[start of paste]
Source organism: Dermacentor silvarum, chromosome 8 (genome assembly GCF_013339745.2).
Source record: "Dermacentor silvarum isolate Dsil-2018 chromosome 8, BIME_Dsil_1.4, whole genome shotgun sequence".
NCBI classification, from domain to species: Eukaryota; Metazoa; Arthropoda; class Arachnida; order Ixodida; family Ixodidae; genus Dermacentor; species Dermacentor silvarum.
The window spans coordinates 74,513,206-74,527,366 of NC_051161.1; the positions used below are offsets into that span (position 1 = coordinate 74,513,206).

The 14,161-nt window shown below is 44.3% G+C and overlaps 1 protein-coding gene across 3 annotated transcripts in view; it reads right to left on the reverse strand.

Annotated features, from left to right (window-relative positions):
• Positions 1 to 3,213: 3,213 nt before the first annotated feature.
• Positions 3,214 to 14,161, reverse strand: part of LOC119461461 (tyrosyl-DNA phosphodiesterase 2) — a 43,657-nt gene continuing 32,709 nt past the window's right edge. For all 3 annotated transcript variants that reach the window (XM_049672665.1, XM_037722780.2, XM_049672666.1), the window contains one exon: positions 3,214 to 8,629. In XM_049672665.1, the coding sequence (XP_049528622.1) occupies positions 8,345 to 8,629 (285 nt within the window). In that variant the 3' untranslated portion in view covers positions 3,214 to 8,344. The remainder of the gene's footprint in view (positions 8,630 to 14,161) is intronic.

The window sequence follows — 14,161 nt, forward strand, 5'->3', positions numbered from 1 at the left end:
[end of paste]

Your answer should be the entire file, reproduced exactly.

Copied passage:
Source organism: Dermacentor silvarum, chromosome 8 (genome assembly GCF_013339745.2).
Source record: "Dermacentor silvarum isolate Dsil-2018 chromosome 8, BIME_Dsil_1.4, whole genome shotgun sequence".
NCBI classification, from domain to species: Eukaryota; Metazoa; Arthropoda; class Arachnida; order Ixodida; family Ixodidae; genus Dermacentor; species Dermacentor silvarum.
The window spans coordinates 74,513,206-74,527,366 of NC_051161.1; the positions used below are offsets into that span (position 1 = coordinate 74,513,206).

The 14,161-nt window shown below is 44.3% G+C and overlaps 1 protein-coding gene across 3 annotated transcripts in view; it reads right to left on the reverse strand.

Annotated features, from left to right (window-relative positions):
• Positions 1 to 3,213: 3,213 nt before the first annotated feature.
• Positions 3,214 to 14,161, reverse strand: part of LOC119461461 (tyrosyl-DNA phosphodiesterase 2) — a 43,657-nt gene continuing 32,709 nt past the window's right edge. For all 3 annotated transcript variants that reach the window (XM_049672665.1, XM_037722780.2, XM_049672666.1), the window contains one exon: positions 3,214 to 8,629. In XM_049672665.1, the coding sequence (XP_049528622.1) occupies positions 8,345 to 8,629 (285 nt within the window). In that variant the 3' untranslated portion in view covers positions 3,214 to 8,344. The remainder of the gene's footprint in view (positions 8,630 to 14,161) is intronic.

The window sequence follows — 14,161 nt, forward strand, 5'->3', positions numbered from 1 at the left end: